Acquired CDK6 amplification has resulted in breast cancer resistance to CDK4/6 inhibitors ; however, the reason for CDK6 overexpression resulting in resistance to CDK4/6 inhibitors remains unclear. One study reported a correlation between the presence of active CDK4 and the palbociclib sensitivity in breast cancer cell lines and their tumor models , implying that CDK4/6 functions could not be identical. Although the precise functions of CDK4/6 remain partially understood, both CDK4/6, particularly CDK6, may have an entirely different function, which promotes cell growth.
In contrast, the RIBR model of acquired resistance to CDK4/6 inhibitors exhibited CDK6 expression levels similar to EDR1. Although CDK4 expression levels in RIBR cell lines were marginally decreased compared to EDR1 (Figure 4D), a mild reduction could be attributed to the process of acquired resistance but not fundamental causes. A difference in CDK6 expression levels between MCF7-C6 and RIBR cell lines suggested diverse mechanisms of resistance. The modestly decreased RB and pRB levels in RIBR cell lines compared to those in EDR1 could be the major resistance mechanism in RIBR cell lines. Some mechanisms of CDK4/6 inhibitor resistance have been previously reported, including CDK6 amplification , loss of Rb or CCNE1 amplification  and CDK2 activity . Breast cancer cell lines characterized by loss of RB1 activity are hyposensitive to CDK4/6 inhibitors; however, loss of RB1 function is rare in ER-positive breast cancer [25, 26]. RB1 mutations occurring during acquired resistance to palbociclib were found in the palbociclib group but not the placebo group in Paloma-3 trial . Given these data, loss of RB1 function is considered a common cause of CDK4/6 inhibitor resistance, but this does not explain the entirety CDK4/6 inhibitor resistance mechanisms because the number of RB1 mutations in the Paloma-3 trial was only around 5%. The present study determined the presence of multiple mechanisms in the resistance of CDK4/6 inhibitors. Remarkably, we observed similarities between MCF7-C6 and RIBR cell lines i.e., declined p21 expression levels (Figure 4C and 4D). In addition, RIBR(-R) cell lines restored p21 expression levels (Figure 6D). p21 expression is strictly regulated by p53 . In this study, we assessed p53 expression; however, expression levels were quite low and remained almost unchanged in these cell lines (data not shown). Moreover, RIBR(-R) cell lines restored sensitivity to CDK4/6 inhibitors (Figure 6B), suggesting that sensitivity to CDK4/6 inhibitors is reversible.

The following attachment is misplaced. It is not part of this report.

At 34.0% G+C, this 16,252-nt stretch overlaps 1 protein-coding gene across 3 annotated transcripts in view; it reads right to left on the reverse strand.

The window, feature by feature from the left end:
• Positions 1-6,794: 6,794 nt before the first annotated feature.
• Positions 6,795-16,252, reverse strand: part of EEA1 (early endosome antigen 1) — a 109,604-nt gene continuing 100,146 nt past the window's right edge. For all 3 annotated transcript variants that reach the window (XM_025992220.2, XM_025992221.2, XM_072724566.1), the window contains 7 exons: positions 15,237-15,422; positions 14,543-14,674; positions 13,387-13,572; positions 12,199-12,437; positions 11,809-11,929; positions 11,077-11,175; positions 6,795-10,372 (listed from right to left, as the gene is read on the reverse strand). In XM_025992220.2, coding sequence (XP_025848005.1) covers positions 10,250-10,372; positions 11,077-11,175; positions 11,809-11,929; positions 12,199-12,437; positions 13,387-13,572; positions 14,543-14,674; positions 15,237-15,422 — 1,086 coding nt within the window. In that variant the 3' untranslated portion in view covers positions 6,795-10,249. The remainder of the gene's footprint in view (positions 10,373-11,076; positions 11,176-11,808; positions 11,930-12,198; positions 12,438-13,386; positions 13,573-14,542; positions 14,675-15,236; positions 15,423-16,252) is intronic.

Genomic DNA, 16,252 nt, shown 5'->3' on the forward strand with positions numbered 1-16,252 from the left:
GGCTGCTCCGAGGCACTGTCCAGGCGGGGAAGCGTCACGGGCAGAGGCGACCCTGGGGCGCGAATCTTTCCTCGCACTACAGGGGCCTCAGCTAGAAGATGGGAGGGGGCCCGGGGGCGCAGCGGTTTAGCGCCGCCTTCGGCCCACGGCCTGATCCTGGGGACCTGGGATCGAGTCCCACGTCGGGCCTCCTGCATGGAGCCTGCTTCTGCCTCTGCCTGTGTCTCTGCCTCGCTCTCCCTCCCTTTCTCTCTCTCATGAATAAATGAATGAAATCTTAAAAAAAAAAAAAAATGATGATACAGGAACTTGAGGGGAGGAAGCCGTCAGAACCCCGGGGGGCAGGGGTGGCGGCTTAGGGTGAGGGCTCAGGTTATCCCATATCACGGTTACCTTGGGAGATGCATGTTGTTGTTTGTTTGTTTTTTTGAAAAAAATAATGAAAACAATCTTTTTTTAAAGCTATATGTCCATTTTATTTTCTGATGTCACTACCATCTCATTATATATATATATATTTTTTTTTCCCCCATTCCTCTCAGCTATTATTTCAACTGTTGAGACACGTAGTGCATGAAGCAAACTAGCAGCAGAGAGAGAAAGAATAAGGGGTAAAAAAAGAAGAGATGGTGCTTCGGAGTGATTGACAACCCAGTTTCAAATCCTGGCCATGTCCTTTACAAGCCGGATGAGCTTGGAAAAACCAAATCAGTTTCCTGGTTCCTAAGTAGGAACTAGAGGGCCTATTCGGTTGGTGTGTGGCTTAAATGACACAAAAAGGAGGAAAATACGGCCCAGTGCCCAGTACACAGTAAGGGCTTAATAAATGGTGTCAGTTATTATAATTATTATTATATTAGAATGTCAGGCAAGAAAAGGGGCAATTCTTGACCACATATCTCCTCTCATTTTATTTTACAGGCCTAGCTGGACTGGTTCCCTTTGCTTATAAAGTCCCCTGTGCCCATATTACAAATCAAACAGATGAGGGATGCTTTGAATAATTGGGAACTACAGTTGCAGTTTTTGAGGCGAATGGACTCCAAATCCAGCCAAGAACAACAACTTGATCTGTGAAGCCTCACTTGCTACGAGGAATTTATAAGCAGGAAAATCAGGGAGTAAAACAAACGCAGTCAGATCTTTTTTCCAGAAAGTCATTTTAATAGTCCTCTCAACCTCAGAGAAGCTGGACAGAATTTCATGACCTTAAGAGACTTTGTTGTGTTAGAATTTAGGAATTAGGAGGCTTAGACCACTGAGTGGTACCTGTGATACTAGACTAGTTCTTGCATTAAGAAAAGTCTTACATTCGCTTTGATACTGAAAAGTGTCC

As the major functional mechanism of CDK4/6 inhibitors is thought to promote late G1 stage by inhibiting S-phase immigration i.e., not cytotoxic but cytostatic activity, CDK4/6 inhibitor-resistant cells could reasonably restore the sensitivity to CDK4/6 inhibitors without the presence of these drugs after a considerable lag. Overall, p21 expression levels could play a vital role in the sensitivity to CDK4/6 inhibitors because ribociclib sensitivity was proportional to p21 expression levels. CDK4/6–cyclin D complex plays a crucial part in breast cancer, with high sensitivity to CDK4/6 inhibitors, such as luminal-type and hormone-resistant cell lines (Figure 7A and 7B). Published studies have shown emerging cyclin D1 knockout mice develop normally, but no cyclin E mutant mice were born alive, suggesting that cyclin E is a crucial target of cell-cycle progression [29, 30]. Overall, we inferred that breast cancer with low p21 expression largely depends on the CDK2–cyclin E complex to progress to the S-phase; thus, CDK4 and CDK6–cyclin D complex are no longer necessary to overcome the G1–S checkpoint (Figure 7C and 7D).
Figure 7: The schema of luminal, hormone-resistant, MCF7-C6, and RIBR cell lines.